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Geoduck dispute threatens fisherman safety, harvesters say

A First Nation's plan to block all commercial fisheries in their territorial waters in the Strait of Georgia risks the safety of commercial geoduck fishermen, said Michelle James, executive director of Underwater Harvesters Association (UHA), a group of 55 licence holders for geoduck and horse clam fisheries in British Columbia.

"This is a dive fishery so if they come out in their boats it could be very dangerous," she said, citing safety regulations that stipulate all vessels to keep a minimum 100 metres distance to divers with surface supplied air. "But when they talk about bringing vessels close in and block the fisheries, it could be fatal."

James said she was surprised when Stz'uminus Chief John Elliott sent a letter to UHA in late April, specifying the band’s blockade plans.

The letter was about Stz'uminus' belief in title rights and their right to have access to geoduck, she said. "But the reality is they already have access to geoduck and they have already fished their quota this year."

Stz’uminus holds a licence to harvest 6,000 pounds of geoduck each year. Blocking fisheries in their area will make it difficult for other license holders to reach their quotas -- of which 11 are First Nations with the rights to harvest 60,000 pounds, said James. In total, a catch quota of 390,000 pounds are at stake, amounting to millions of dollars.

Geoducks are a highly-lucrative species of gigantic saltwater clams that sell for a retail price of up to $30 a pound. They’re mostly exported to Asian markets were they are sought-after due to their supposed aphrodisiac attributes.

The east Vancouver Island band blames the Department of Fisheries and Oceans (DFO) for poor management of fishery resources in traditional Stz'uminus territory. "DFO continues to favour existing commercial monopolies and continues to inadequately consult with Aboriginal groups when enacting policy," the letter reads.

It's not the first time that Stz'uminus go up against the commercial geoduck harvesters. In 2010 the band took to the waters to prevent geoduck fisheries from taking place.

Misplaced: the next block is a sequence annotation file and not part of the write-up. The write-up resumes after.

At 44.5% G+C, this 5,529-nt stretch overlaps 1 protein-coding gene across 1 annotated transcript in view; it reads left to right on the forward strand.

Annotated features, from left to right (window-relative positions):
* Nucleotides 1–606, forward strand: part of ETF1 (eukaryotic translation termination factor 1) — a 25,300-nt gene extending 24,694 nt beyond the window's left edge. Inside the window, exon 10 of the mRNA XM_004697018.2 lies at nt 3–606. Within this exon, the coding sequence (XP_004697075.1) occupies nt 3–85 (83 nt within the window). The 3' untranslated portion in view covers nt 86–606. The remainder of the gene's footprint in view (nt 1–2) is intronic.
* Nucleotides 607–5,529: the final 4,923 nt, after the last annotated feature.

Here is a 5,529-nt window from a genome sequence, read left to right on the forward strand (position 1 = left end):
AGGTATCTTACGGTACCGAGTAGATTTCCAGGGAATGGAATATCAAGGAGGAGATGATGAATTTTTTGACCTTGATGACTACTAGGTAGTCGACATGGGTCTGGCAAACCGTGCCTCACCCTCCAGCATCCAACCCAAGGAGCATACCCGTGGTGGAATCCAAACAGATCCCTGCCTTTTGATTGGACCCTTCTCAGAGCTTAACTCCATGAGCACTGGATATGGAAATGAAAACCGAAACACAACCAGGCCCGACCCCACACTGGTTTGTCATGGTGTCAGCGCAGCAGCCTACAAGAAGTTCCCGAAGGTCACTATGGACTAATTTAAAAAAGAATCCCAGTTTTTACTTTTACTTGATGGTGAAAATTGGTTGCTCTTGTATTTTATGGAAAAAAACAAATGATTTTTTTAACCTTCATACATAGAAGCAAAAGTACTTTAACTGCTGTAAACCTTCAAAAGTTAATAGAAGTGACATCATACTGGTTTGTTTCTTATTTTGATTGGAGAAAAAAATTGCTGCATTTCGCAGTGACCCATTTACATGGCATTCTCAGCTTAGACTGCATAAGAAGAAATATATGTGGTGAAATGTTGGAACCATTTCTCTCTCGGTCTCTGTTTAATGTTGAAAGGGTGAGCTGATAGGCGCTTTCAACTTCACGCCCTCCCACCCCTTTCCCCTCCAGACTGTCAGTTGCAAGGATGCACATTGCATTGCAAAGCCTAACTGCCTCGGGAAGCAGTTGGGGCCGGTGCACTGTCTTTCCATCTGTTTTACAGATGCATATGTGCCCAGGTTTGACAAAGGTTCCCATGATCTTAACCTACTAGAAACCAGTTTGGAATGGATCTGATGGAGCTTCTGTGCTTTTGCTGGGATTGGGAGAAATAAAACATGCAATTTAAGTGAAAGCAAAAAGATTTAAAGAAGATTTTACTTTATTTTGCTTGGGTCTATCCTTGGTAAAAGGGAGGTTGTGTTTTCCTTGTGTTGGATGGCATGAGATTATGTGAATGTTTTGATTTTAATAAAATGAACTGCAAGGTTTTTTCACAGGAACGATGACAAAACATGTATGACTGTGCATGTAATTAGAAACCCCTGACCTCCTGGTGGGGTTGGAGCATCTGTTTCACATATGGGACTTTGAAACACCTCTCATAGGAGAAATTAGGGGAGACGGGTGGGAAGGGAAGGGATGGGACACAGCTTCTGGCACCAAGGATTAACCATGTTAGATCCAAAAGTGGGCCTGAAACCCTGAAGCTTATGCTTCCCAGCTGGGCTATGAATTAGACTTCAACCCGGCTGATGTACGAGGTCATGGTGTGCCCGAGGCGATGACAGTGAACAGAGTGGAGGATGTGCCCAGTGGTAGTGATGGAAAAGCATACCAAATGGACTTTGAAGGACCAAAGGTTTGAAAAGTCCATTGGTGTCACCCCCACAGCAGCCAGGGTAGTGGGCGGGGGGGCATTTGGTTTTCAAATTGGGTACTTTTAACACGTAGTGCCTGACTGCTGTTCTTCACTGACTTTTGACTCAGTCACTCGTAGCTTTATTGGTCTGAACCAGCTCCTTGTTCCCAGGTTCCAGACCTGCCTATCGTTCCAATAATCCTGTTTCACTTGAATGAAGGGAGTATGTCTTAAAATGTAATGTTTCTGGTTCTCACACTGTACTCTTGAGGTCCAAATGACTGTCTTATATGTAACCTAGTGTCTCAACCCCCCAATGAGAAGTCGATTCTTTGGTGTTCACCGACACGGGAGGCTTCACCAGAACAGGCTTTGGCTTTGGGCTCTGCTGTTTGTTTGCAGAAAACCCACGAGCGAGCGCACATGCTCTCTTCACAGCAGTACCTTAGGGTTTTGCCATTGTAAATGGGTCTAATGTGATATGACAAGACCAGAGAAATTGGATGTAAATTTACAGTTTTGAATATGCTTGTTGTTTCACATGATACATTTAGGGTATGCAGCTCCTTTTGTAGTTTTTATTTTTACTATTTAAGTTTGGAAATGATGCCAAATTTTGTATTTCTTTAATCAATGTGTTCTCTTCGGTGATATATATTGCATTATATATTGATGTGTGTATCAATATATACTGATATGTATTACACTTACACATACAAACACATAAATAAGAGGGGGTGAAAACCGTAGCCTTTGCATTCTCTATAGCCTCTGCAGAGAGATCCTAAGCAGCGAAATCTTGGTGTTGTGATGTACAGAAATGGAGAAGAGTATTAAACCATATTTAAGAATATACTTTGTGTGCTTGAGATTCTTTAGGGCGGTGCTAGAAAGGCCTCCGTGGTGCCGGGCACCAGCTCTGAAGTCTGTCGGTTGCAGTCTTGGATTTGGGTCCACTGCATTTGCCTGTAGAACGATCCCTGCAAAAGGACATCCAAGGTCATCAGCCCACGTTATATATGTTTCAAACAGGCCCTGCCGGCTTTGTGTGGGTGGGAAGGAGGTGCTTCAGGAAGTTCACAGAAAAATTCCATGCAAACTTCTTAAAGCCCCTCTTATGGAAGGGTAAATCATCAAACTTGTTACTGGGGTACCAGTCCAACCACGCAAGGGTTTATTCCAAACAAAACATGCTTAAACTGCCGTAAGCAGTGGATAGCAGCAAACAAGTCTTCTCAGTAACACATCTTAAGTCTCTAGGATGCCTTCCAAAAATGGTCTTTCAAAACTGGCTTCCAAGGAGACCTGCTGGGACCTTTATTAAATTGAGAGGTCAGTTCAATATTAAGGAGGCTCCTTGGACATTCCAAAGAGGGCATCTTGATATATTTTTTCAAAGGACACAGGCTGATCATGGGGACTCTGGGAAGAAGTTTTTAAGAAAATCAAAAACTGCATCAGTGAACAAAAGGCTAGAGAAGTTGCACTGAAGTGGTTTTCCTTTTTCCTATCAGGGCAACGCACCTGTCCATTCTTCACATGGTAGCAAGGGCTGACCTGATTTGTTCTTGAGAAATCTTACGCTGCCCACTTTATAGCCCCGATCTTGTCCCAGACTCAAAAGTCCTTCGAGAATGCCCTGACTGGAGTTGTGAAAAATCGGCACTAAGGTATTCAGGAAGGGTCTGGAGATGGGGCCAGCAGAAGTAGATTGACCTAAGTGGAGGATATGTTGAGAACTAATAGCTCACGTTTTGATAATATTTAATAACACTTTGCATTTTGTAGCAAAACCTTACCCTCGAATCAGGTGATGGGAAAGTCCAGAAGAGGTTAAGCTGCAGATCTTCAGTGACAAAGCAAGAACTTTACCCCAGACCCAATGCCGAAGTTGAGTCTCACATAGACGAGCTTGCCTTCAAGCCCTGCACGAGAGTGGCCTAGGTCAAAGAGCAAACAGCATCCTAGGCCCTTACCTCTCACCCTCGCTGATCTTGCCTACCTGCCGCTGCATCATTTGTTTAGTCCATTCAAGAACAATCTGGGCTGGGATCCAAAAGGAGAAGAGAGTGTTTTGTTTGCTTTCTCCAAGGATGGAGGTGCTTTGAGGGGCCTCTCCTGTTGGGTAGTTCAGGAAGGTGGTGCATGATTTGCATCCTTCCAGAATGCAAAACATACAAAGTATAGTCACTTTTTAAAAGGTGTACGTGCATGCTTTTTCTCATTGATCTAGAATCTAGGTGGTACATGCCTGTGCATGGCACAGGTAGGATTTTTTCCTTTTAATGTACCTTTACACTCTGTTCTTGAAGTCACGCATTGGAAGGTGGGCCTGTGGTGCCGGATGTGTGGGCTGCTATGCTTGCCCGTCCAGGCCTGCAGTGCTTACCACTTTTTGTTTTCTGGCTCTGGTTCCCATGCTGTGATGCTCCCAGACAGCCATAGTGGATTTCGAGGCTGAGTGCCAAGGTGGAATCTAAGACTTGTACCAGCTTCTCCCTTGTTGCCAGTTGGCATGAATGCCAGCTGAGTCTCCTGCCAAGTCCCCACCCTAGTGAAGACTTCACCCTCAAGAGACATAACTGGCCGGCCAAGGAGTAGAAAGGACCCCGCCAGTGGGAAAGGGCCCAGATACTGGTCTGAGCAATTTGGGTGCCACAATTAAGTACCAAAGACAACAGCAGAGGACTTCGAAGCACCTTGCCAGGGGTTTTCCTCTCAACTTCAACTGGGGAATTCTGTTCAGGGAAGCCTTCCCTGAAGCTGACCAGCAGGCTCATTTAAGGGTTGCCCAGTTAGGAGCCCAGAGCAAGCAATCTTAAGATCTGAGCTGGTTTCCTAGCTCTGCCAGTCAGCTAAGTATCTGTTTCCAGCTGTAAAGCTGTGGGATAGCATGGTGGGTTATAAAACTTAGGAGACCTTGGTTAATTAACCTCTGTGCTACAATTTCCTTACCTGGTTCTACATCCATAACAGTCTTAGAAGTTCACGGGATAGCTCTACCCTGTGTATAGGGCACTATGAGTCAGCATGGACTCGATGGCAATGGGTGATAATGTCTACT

Stz'uminus has previously applied to the DFO for the rights to harvest geoduck on a 100-hectare area around their reserve but were only granted a small area of five hectares.

In his letter to UHA chief Elliott pressed that the quarrel was not with commercial fishermen but a last resort to force policy change. "Our fight is with the DFO alone, and our hope is to compel them to follow Canadian law when enacting new policy and change their existing policies surrounding aboriginal access accordingly," he wrote.

James said she remains hopeful that Stz'uminus will allow its fellow UHA members to harvest geoducks when the area opens up to commercial fisheries. She doesn't know what will happen if the band refuses entry but said that "no one should put themselves in danger."

The Tyee reached out to Stz'uminus Nation and the DFO who were both unable to comment before publication.

Kristian Secher is completing a practicum at the Tyee.

Correction: An earlier version of this article listed Stz’uminus First Nation as a member of the Underwater Harvester's Association. This is not correct and the article has been amended to reflect this.

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